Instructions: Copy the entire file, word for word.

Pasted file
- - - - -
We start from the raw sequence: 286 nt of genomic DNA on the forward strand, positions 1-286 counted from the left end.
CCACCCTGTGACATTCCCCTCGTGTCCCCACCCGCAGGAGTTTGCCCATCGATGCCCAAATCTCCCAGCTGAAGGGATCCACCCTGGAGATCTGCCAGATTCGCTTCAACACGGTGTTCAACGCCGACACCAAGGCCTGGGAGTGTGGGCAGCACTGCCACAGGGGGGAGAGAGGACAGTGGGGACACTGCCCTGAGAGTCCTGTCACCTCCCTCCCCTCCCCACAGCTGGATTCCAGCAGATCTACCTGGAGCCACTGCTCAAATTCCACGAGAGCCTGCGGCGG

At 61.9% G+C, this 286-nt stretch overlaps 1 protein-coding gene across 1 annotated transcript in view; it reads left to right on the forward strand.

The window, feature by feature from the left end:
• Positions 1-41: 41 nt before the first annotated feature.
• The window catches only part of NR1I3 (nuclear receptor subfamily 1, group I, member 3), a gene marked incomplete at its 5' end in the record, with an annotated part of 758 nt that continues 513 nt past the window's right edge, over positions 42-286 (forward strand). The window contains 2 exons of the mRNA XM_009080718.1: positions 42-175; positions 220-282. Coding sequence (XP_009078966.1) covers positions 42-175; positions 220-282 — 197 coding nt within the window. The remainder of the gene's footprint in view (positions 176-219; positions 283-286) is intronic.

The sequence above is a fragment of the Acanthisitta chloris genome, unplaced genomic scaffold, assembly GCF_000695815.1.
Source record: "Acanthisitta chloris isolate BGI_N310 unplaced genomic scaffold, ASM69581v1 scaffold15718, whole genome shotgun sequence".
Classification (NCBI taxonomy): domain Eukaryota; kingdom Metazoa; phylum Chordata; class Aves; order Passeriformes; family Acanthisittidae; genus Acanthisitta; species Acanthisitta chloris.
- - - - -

We start from the raw sequence: 286 nt of genomic DNA on the forward strand, positions 1-286 counted from the left end.
CCACCCTGTGACATTCCCCTCGTGTCCCCACCCGCAGGAGTTTGCCCATCGATGCCCAAATCTCCCAGCTGAAGGGATCCACCCTGGAGATCTGCCAGATTCGCTTCAACACGGTGTTCAACGCCGACACCAAGGCCTGGGAGTGTGGGCAGCACTGCCACAGGGGGGAGAGAGGACAGTGGGGACACTGCCCTGAGAGTCCTGTCACCTCCCTCCCCTCCCCACAGCTGGATTCCAGCAGATCTACCTGGAGCCACTGCTCAAATTCCACGAGAGCCTGCGGCGG

At 61.9% G+C, this 286-nt stretch overlaps 1 protein-coding gene across 1 annotated transcript in view; it reads left to right on the forward strand.

The window, feature by feature from the left end:
• Positions 1-41: 41 nt before the first annotated feature.
• The window catches only part of NR1I3 (nuclear receptor subfamily 1, group I, member 3), a gene marked incomplete at its 5' end in the record, with an annotated part of 758 nt that continues 513 nt past the window's right edge, over positions 42-286 (forward strand). The window contains 2 exons of the mRNA XM_009080718.1: positions 42-175; positions 220-282. Coding sequence (XP_009078966.1) covers positions 42-175; positions 220-282 — 197 coding nt within the window. The remainder of the gene's footprint in view (positions 176-219; positions 283-286) is intronic.

The sequence above is a fragment of the Acanthisitta chloris genome, unplaced genomic scaffold, assembly GCF_000695815.1.
Source record: "Acanthisitta chloris isolate BGI_N310 unplaced genomic scaffold, ASM69581v1 scaffold15718, whole genome shotgun sequence".
Classification (NCBI taxonomy): domain Eukaryota; kingdom Metazoa; phylum Chordata; class Aves; order Passeriformes; family Acanthisittidae; genus Acanthisitta; species Acanthisitta chloris.